- May 2013: Solar cookers preparing food for 130,000 people daily at the refugee camps in Chad - Derk Rijks, a volunteer with the KoZon Foundation, recently responded to Jewish World Watch with this note of appreciation. "Last week I was at the Touloum Refugee Camp. The chief of the workshop, Fatimé, told me there were new arrivals. We walked over to the last of the dunes and there was one woman who had just walked in with four kids, sitting in the sand. Her village was bombed one week ago, and she had fled to escape the Janjaweed, walking for seven nights. Fatimé looked at me, I nodded, 'yes', and in the next few hours she had her cooker and started her solar cooker training, even before she had a shelter. No words needed, no paper needed. That is the way your contribution works." He also explains that in the six camps where they work in Chad, and in the villages of the population around the camps about 29,000 families now do solar cooking, and about 130,000 people are eating solar cooked meals. In this part of the world solar cooking works about 300 days a year. From the empty bags of the food shipped in by the World Food Programme, and the snippets of aluminum foil and cardboard left over from the manufacture of the cookers, the refugees make "thermos baskets" to keep the food, cooked between 1 p.m. and 4 p.m., warm until the evening meal at 5 p.m. or 8 p.m. They do not have to search for wood so much any more and there are far fewer conflicts for that reason. As one of the elected representatives of the women refugees said: "Solar cooking brings us justice and peace".
- January 2012: Jewish World Watch has created a manual that details what has been learned that will assure a successful refugee project: Solar Cooker Project: Best Practices Manual
- July 2011: A Goedhart Film production, TAHA CHAMCHIHA Solar Cooking in the Sahel, documents daily life for the Sudanese refugees living in camps in bordering Chad. Tchad Solaire has trained over 12,000 women in the use of simple solar panel cookers. These CooKits have provided the women additional free time normally spent searching for scarce firewood. Within each camp there is a workshop center where cookers are made for distribution to the other residents. Though the cookers are somewhat fragile, the women have appreciated being involved with the process of making the simple CooKits. The film also shows how the companion Guffah heat-retention cooker baskets are being assembled to use with the panel cookers to keep the food piping hot for dinner served in the early evening.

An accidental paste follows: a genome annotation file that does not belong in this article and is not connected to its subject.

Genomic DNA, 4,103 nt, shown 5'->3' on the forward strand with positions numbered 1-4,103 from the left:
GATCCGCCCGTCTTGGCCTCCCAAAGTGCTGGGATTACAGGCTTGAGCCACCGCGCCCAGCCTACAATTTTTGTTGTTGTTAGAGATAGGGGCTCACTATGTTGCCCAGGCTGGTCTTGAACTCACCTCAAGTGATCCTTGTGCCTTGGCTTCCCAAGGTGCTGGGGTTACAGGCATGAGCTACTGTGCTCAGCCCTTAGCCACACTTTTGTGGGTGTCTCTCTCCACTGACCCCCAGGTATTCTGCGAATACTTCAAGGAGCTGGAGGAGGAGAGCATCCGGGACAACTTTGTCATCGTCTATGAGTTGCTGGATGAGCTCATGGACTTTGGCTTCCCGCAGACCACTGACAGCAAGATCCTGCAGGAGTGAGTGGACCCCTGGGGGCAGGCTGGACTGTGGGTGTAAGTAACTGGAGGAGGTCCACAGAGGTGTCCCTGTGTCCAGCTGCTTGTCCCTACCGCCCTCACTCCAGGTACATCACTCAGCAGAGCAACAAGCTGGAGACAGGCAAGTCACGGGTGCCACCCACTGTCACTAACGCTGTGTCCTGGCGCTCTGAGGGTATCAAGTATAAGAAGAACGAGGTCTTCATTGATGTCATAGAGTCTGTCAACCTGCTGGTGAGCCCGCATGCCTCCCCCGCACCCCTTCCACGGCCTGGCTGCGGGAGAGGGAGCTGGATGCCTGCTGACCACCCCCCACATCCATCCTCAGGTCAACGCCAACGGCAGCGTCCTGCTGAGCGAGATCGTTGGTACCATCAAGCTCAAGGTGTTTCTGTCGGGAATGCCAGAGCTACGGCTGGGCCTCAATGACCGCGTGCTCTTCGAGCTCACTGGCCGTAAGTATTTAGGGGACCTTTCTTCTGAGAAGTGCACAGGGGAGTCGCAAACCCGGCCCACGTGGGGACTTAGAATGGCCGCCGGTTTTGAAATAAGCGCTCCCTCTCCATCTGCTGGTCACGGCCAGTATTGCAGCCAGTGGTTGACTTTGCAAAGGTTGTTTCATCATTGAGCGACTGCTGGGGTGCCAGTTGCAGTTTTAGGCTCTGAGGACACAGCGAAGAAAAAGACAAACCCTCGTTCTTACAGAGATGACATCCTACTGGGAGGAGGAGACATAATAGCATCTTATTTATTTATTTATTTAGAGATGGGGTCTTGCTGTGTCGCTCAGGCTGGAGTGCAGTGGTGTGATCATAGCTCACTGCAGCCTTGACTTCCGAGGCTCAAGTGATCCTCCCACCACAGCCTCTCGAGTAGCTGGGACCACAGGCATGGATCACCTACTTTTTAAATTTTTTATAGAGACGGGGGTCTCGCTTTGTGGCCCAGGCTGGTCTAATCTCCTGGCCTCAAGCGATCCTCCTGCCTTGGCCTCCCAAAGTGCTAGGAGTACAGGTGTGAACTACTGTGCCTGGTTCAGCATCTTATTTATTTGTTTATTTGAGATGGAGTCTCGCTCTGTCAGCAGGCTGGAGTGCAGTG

- June 2009: Wietske Jongbloed reports that all refugee families in the Touloum Refugee Camp now have solar cookers.
- February 2009: Simple Tool That Saves Women's Lives - Parade Magazine
- May 2008: In Touloum Refugee Camp, 5,000 women have been trained in solar cooking, and several thousand await training; 500 women continue to be trained to solar cook each month. Forty refugee women work part-time as auxiliary trainers alongside the Tchad Solaire team. Currently 24 women have been trained as solar cooker assemblers, thus providing the women with a new skill and an opportunity to generate income for their families.
The Benefits of Solar Cooking
- Solar cooking helps reduce the need for frequent firewood collection outside the relative safety of the camp, reducing the risk of violence towards women and girls.
- Two solar cookers can save one ton of wood each year.
- There is no need to tend a fire so women are free to do other tasks while food is cooking.
- The production of the solar cookers provides income-generating opportunities for female refugees.
- Solar cooking, as part of an integrated cooking method, reduces the amount of wood necessary for cooking, helping to alleviate tensions between the refugees and locals, whose already slim wood supply was suddenly impacted by thousands of refugees.
Articles in the Media
- February 2014: Surviving Genocide in Sudan and Congo - Tikkun Daily
Audio and video
- July 2010:
- March 2010:
- November 2009: TchadSolaire Project Evaluation, Touloum Refugee Camp, Chad - Final Report
- Refugee camps with solar cooking projects
- KoZon Foundation
- Jewish World Watch
- Iridimi refugee camp
- Gaga Refugee Camp
- Farchana Refugee Camp
- Oure Cassoni Refugee Camp
- Solar Cooker Project Fact Sheet (January 2010)
- See TchadSolaire.